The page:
The pandemic has afforded some Canadians the ability to tuck away a healthy amount in excess savings. According to the survey, Canadians fall into two camps when it comes to their plans for using that money:
Savings camp: Over a third of Canadians are earmarking the money for savings. 36 per cent said they would use the money to boost their retirement savings, and 34 per cent plan on putting the money towards an emergency fund or savings account.
Spending camp: On the other side, some Canadians are looking to spend with vacations topping the list (31 per cent). 29 per cent plan on using the money they tucked away for home improvements, a quarter plan on using the money to invest in the stock market, and 15 per cent are going to put the money towards the purchase of a car.
For homeowners planning renovations this year, BMO offers the following tips and advice:
Solidify finances and stick to a budget: Renovating a home can be costly. When planning a renovation, it's important to have a budget in mind and to stick as closely to that budget as possible while avoiding dipping into longer-term savings. There can also be unplanned costs once the renovation starts, so a good rule of thumb is to set aside approximately 15 per cent of the total renovation cost as an emergency fund. For a flexible lending option to help, consider a BMO Homeowner ReadiLine. It provides quick access to funds and the flexibility to draw down on the equity that has been built up in the home.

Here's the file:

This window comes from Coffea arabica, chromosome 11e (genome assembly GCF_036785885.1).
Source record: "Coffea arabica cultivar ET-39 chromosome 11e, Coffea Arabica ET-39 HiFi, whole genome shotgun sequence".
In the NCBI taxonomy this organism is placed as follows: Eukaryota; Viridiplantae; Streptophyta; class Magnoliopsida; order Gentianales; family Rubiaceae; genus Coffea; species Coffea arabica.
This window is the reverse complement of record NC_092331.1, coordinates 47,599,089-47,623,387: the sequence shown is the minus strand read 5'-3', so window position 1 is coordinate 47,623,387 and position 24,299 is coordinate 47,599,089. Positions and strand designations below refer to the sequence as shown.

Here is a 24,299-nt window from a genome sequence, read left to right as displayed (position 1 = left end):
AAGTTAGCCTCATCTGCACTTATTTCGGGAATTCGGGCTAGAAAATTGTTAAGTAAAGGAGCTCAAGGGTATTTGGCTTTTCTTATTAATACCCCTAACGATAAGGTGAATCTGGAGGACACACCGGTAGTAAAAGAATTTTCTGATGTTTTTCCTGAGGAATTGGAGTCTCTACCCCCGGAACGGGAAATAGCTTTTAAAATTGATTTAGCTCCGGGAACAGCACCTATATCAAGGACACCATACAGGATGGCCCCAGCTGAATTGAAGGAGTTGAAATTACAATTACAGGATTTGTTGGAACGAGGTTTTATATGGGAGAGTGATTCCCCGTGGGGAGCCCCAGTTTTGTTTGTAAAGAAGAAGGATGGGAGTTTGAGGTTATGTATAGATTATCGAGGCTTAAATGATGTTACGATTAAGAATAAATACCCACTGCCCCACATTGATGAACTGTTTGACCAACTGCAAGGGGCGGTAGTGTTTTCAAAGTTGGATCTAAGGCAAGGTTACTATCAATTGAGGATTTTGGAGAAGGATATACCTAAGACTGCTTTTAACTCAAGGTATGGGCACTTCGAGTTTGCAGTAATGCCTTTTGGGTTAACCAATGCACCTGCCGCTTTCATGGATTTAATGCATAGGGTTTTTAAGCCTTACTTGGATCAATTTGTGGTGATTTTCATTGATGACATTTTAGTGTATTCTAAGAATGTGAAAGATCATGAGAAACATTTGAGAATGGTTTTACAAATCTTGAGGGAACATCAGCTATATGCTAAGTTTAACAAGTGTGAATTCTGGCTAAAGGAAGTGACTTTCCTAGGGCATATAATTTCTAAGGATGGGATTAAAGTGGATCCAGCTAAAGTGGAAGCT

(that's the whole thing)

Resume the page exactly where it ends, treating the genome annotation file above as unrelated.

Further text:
Look to improve home value: When looking at renovations, it's a good idea to think about how they will improve the value of the home. Typically, kitchen and bathroom renovations will have the best return on a home investment. To help with home value, do the due diligence on any contractors and sweat the small stuff with materials and finishes.